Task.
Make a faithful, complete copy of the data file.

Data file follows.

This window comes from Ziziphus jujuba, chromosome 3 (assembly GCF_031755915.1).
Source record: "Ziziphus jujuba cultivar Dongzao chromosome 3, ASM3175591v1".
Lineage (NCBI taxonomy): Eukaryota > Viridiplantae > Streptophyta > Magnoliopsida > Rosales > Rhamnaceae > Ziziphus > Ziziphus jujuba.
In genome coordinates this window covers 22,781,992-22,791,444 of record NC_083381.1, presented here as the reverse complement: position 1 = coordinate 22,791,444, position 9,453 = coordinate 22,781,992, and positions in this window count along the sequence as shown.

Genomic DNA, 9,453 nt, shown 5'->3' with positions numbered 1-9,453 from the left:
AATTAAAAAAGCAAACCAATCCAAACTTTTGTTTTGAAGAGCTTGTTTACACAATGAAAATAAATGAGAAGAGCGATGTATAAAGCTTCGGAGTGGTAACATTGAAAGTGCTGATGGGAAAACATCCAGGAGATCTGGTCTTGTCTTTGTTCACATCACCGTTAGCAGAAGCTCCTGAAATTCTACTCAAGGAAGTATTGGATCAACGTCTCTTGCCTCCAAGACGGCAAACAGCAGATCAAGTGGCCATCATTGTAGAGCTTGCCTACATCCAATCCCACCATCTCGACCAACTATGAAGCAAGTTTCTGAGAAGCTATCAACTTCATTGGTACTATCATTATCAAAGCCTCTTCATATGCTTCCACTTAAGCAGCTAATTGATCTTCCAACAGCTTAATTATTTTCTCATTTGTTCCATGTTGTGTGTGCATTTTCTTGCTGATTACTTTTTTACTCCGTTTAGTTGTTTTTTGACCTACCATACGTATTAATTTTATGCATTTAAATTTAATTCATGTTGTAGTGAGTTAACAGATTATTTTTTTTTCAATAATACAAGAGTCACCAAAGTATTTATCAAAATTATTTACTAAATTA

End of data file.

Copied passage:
This window comes from Ziziphus jujuba, chromosome 3 (assembly GCF_031755915.1).
Source record: "Ziziphus jujuba cultivar Dongzao chromosome 3, ASM3175591v1".
Lineage (NCBI taxonomy): Eukaryota > Viridiplantae > Streptophyta > Magnoliopsida > Rosales > Rhamnaceae > Ziziphus > Ziziphus jujuba.
In genome coordinates this window covers 22,781,992-22,791,444 of record NC_083381.1, presented here as the reverse complement: position 1 = coordinate 22,791,444, position 9,453 = coordinate 22,781,992, and positions in this window count along the sequence as shown.

Genomic DNA, 9,453 nt, shown 5'->3' with positions numbered 1-9,453 from the left:
AATTAAAAAAGCAAACCAATCCAAACTTTTGTTTTGAAGAGCTTGTTTACACAATGAAAATAAATGAGAAGAGCGATGTATAAAGCTTCGGAGTGGTAACATTGAAAGTGCTGATGGGAAAACATCCAGGAGATCTGGTCTTGTCTTTGTTCACATCACCGTTAGCAGAAGCTCCTGAAATTCTACTCAAGGAAGTATTGGATCAACGTCTCTTGCCTCCAAGACGGCAAACAGCAGATCAAGTGGCCATCATTGTAGAGCTTGCCTACATCCAATCCCACCATCTCGACCAACTATGAAGCAAGTTTCTGAGAAGCTATCAACTTCATTGGTACTATCATTATCAAAGCCTCTTCATATGCTTCCACTTAAGCAGCTAATTGATCTTCCAACAGCTTAATTATTTTCTCATTTGTTCCATGTTGTGTGTGCATTTTCTTGCTGATTACTTTTTTACTCCGTTTAGTTGTTTTTTGACCTACCATACGTATTAATTTTATGCATTTAAATTTAATTCATGTTGTAGTGAGTTAACAGATTATTTTTTTTTCAATAATACAAGAGTCACCAAAGTATTTATCAAAATTATTTACTAAATTA